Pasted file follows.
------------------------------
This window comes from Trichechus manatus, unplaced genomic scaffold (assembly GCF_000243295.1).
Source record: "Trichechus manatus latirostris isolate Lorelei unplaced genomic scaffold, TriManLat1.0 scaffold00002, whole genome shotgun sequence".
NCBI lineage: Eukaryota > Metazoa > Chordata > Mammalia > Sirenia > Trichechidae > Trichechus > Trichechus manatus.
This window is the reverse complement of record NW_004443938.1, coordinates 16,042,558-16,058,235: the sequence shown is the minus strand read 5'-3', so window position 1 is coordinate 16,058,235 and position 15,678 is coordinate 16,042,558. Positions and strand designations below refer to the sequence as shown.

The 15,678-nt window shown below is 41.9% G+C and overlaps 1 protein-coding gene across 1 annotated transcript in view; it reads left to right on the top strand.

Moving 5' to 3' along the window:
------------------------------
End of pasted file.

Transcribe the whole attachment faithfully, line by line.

This window comes from Trichechus manatus, unplaced genomic scaffold (assembly GCF_000243295.1).
Source record: "Trichechus manatus latirostris isolate Lorelei unplaced genomic scaffold, TriManLat1.0 scaffold00002, whole genome shotgun sequence".
NCBI lineage: Eukaryota > Metazoa > Chordata > Mammalia > Sirenia > Trichechidae > Trichechus > Trichechus manatus.
This window is the reverse complement of record NW_004443938.1, coordinates 16,042,558-16,058,235: the sequence shown is the minus strand read 5'-3', so window position 1 is coordinate 16,058,235 and position 15,678 is coordinate 16,042,558. Positions and strand designations below refer to the sequence as shown.

The 15,678-nt window shown below is 41.9% G+C and overlaps 1 protein-coding gene across 1 annotated transcript in view; it reads left to right on the top strand.

Moving 5' to 3' along the window: